Text of Catholic Lent Homily Series: The Merit of Fasting and Abstinence

Text of Catholic Lent Homily Series:  The Merit of Fasting and Abstinence (Click to Listen to the Homily)

If any one of us, my brethren, should be asked what is the object of this holy season of Lent on which we are now entering, or what is the reason why it has been appointed, the answer would probably be that it is in order that we may do penance for our sins. Penance: punishment inflicted on ourselves in satisfaction for those offences for which we feel we have so imperfectly atoned, and to obtain from God those graces which we so greatly need: this, perhaps, is the idea uppermost in most people’s minds when Lent comes round.

Well, this is no doubt a reason, and a good one, not only for what we have to do in Lent, but for a great deal more that we may do, not only now, but all through the year. Few even of those who lead good lives do penance enough for their sins, even as it is; almost all go before God with a large account unsettled in this matter. How much worse would it be if there was no Lent, if the church never insisted on our chastising ourselves in any way, and seemed to treat such chastisement as of no consequence! The very notion of it would drop from our thoughts, as it has indeed long ago from the minds of those who have separated from the church and ceased to possess the true faith.

This is, then, a good reason for Lent; but there is another which we are not so apt to think of, and which, for this very reason, I would like to emphasize. This reason is the one suggested by the words of the Gospel of last Wednesday, which you have just heard : ” Lay not up to yourselves treasures on earth ; . . .but lay up to yourselves treasures in heaven. . . . For where thy treasure is, there is thy heart also.”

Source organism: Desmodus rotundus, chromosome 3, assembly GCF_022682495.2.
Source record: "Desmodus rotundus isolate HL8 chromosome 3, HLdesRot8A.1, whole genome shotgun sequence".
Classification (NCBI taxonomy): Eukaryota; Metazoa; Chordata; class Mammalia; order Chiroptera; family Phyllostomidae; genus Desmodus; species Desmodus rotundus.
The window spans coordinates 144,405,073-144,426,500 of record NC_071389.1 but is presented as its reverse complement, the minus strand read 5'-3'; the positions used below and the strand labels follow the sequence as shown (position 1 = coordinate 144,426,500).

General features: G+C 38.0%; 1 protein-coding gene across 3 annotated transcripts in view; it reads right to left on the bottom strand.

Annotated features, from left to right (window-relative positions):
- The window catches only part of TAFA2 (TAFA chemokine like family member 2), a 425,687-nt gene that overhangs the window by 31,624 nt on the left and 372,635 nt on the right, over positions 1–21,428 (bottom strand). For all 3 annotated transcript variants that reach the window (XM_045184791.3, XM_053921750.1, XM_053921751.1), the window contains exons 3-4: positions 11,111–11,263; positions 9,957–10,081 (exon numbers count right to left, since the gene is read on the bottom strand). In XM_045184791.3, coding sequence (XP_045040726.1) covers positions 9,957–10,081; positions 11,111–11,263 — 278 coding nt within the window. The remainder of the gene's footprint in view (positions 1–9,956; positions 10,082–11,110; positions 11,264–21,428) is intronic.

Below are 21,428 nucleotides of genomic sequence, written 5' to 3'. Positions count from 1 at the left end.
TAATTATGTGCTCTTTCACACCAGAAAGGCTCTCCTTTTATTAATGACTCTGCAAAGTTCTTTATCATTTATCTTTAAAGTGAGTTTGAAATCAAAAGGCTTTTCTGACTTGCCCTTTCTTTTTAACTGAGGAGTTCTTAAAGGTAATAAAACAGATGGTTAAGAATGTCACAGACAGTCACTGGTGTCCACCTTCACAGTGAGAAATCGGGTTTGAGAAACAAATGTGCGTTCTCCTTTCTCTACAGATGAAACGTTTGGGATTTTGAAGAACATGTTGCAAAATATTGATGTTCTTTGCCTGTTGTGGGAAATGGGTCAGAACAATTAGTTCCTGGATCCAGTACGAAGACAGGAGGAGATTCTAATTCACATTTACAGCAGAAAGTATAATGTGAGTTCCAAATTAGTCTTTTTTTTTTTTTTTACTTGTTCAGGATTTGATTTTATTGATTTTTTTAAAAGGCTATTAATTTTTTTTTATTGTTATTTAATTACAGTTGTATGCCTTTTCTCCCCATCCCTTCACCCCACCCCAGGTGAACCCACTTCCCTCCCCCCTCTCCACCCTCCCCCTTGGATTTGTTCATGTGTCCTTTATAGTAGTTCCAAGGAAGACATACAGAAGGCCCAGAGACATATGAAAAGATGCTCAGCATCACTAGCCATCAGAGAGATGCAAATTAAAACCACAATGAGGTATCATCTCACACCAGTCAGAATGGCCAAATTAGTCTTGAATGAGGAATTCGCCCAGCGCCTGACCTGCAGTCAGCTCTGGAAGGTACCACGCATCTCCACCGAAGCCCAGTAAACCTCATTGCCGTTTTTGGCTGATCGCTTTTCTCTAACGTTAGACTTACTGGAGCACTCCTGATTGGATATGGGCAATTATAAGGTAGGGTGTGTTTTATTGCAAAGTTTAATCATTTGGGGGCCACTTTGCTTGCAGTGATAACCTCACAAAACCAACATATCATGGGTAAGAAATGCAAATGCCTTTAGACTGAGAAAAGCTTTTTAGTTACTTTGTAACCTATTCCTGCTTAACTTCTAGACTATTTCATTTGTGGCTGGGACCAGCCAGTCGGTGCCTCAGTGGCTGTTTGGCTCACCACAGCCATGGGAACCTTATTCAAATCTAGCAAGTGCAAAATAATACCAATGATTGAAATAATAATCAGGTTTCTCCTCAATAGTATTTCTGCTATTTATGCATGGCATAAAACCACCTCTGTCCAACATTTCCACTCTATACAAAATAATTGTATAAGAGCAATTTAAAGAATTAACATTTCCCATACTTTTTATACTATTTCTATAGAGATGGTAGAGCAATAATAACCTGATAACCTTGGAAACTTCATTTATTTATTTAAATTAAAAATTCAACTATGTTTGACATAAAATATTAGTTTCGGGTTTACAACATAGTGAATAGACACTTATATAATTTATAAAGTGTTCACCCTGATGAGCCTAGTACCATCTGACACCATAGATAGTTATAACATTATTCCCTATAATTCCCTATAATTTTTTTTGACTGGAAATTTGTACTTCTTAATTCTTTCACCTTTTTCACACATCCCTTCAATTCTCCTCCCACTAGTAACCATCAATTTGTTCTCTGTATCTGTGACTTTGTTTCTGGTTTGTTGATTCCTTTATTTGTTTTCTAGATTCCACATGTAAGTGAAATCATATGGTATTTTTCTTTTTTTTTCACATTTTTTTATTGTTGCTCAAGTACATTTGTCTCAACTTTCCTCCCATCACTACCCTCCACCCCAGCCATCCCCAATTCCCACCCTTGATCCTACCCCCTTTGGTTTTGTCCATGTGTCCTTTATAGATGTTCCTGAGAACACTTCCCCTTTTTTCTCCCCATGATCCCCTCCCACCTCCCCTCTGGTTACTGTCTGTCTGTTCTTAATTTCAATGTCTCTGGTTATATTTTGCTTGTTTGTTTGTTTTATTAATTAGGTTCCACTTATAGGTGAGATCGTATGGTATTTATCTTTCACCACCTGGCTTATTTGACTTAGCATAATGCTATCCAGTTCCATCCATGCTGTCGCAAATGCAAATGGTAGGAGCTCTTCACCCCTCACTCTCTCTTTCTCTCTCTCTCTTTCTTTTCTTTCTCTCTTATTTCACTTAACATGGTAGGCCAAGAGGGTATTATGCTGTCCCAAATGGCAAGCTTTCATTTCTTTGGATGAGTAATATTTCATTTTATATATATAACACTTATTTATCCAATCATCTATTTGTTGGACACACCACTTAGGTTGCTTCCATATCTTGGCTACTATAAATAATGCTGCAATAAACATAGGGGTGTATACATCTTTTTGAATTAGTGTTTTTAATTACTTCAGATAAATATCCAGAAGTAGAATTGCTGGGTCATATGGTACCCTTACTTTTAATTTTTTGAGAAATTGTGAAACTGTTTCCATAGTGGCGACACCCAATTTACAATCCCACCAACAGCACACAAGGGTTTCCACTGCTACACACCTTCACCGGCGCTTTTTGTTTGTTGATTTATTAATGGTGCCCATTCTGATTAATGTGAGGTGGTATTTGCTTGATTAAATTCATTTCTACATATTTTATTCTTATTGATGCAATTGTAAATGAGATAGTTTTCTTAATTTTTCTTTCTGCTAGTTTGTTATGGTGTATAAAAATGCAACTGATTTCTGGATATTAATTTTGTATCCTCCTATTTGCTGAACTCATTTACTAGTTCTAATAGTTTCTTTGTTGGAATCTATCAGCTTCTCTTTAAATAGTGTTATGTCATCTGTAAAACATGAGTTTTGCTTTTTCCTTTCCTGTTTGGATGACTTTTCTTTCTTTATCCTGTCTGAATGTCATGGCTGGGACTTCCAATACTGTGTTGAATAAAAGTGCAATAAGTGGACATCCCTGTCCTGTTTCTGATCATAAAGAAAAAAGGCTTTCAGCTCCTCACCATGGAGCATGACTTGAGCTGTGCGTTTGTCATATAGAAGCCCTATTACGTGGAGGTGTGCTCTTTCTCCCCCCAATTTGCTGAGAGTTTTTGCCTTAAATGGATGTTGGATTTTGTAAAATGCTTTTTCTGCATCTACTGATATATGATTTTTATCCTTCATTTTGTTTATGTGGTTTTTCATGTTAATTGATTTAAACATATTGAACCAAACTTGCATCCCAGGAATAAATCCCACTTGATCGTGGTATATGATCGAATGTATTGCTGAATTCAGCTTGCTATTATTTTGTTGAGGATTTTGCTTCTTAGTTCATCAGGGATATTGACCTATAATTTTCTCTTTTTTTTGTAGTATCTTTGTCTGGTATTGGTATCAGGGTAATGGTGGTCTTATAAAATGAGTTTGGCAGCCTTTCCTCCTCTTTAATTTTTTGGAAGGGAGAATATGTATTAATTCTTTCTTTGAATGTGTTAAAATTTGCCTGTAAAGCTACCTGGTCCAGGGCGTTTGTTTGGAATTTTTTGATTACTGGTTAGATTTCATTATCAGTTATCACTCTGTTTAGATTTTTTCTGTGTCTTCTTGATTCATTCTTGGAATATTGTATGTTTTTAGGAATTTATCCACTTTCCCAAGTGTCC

Brethren, we should have no trouble at all in getting to heaven if we only really wanted to get there. Of course in one way we do want to get to heaven; that is, we all want to save our souls from the eternal anguish and misery of hell, and we know there is nothing for us but heaven or hell in the end. But I am afraid that many Christians, especially when they have health, strength, and plenty of this world’s goods, have really very little wish to give them up, in order to pass, even could they do so at once, to those joys which the heart of man cannot conceive. No, their treasure is in this world; all their idea of happiness is founded on the pleasures which they have had, are having, or hope to have in it. Their treasure is here, and, as our Lord says, their heart is here too.

I think, then, that this other great reason and object of Lent, of which I have just spoken, is that we may do something to change this state of things ; that we may get our hearts off this world, and see our real treasure in heaven, get to know it and love it, and have our hearts there with it. We ought now not merely to stop for a while from worldly pleasures, but to try to cease loving them, and to care for something better. We must love and care for something; let us try now to get the right object for love.

Now, what is this that we should love; what is our treasure in heaven? It is our Father who is in heaven, and who is heaven itself. Brethren, it is not so hard to love God as some people think. We can all try to do a little, at any rate ; I mean to love God, not just* by keeping his commandments, but to love him in the same way as we love those things which are lovely and attractive here. Come to him now, this Lent ; that, above all else, is what it was made for; come to church not only to hear a sermon, but to pray, to get near to God, and to bring him into your hearts. Shut the world out your heart, that he may come in. Ask him to come to you and make his abode with you. Then, when he is really your treasure, he will draw you where he is ; you will not have to try to get to heaven; you will go there of your own accord. To die to the world and live to God, this is the Christian s true life ; and Lent was made to give this life to our souls.

Priests of the Congregation of St. Paul. Five Minute Sermons for Low Masses on All Sundays of the Year. Vol. 2. [S.l.]: Catholic Publication Society, 1886. Print. starts pg 154-156

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